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The Best Reason Not To Believe The “Experts”

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Over at Lex Blog, Kevin O’Keefe posts about some of the negative reaction to his earlier discussion about how younger lawyers are using MySpace for advertising.  Seems that some marketing experts don’t find MySpace a sufficiently dignified or suitable marketing tool.

While I find much value in the advice that practice management advisors and experts have to offer and indeed, follow much of that advice, I never take it as gospel.  Because for every rule, there’s an exception, for behind every exception there’s an amazing success story.

For me, Tom Goldstein’s amazing success as a Supreme Court practitioner (he’s now at Akin, Gump, after running Goldstein Howe, now Howe Russell)
for several years is the best reason not to listen to experts all of the time.  As this article reports, Goldstein got his start by identifying cases
involving circuit splits and cold calling the losing party, offering to
handle their Supreme Court case for free.  I remember reading about Goldstein in the Washington Post years ago, before he’d even argued his first case (his very first argument was in the Supreme Court).  That article quoted Goldstein’s white shoe colleagues who called him an “ambulance chaser.”  Today, many firms have changed their tune, because they’re also willing to grab Supreme Court cases at no charge to bulk up their resumes.

In addition, Goldstein’s willingness to work for free also runs up
against the advice of most marketers who will tell you to never cut
your rates and (horrors!), certainly never to work for free.  But Goldstein’s free work paid off, by buying him something that no CLE could:  actual Supreme Court experience.  Today, he’s racked up at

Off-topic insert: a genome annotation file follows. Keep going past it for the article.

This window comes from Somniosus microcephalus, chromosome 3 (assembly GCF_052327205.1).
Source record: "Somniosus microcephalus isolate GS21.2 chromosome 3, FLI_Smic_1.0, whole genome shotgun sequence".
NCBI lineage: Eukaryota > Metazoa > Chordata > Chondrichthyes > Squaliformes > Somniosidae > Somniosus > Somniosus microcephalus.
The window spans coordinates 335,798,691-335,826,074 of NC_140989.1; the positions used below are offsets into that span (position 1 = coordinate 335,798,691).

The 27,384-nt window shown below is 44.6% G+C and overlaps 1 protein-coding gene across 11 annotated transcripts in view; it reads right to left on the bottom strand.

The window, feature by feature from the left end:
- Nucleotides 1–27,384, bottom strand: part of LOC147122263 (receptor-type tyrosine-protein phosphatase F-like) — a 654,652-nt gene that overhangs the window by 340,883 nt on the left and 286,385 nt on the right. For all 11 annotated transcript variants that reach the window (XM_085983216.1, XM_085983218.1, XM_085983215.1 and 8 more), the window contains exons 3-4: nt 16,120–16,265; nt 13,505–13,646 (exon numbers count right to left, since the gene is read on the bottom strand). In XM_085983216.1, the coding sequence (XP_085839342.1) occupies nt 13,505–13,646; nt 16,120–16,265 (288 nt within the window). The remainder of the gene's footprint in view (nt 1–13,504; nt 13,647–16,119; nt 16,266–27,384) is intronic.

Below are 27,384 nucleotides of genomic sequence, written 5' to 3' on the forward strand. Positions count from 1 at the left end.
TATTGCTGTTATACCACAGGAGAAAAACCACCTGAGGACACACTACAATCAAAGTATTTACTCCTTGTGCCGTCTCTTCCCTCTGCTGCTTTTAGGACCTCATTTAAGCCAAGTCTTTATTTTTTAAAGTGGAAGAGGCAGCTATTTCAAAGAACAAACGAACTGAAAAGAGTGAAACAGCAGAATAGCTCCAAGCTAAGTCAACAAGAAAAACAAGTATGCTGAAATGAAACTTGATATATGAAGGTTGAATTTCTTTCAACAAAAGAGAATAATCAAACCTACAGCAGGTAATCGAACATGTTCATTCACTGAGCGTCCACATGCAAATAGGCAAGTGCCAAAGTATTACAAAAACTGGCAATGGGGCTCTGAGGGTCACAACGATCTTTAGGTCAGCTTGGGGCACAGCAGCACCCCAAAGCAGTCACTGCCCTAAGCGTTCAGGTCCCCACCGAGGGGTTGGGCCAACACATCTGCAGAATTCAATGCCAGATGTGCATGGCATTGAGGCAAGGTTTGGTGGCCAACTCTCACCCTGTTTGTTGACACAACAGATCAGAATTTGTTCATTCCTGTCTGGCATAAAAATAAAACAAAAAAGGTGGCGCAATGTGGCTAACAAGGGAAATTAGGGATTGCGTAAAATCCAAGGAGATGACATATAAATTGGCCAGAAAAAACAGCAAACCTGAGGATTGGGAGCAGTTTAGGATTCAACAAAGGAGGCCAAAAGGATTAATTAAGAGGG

least 20 arguments before the court, and with his experience, he can bring value and name his price.

Can you think of a way to practice law that no one’s ever done before?
One that experts sniff up their nose at, one that your colleagues
mock?  If you can, go for it, because I’m sure it’s going to be a winner.

  • Could not agree with you more, unless I actually were you. I hung out my own shingle 5 years ago, after a big firm, big company career and also time as a VC. Everyone told me to position myself as a low cost alternative to larger firms, and I took a chance that everyone might be wrong. Instead, I’ve emphasized my VC background as a way to draw emerging companies (a niche largely abandoned by larger firms as private equity activity has movedup the chain to later stage companies). I’ve focussed on finding early stage companies in the industries for which my town (Toronto) is an acknowledged leader (Animation, telecom, software and biotech) and working with them as advisor and lawyer. (Also sometimes unpaid). Animation and biotech are industries with minimal legal needs in their early stages, so are largely ignored by larger firms. Now that many of them are coming mainstream, I’m the finding that I am the logical go to person for the next wave of these companies.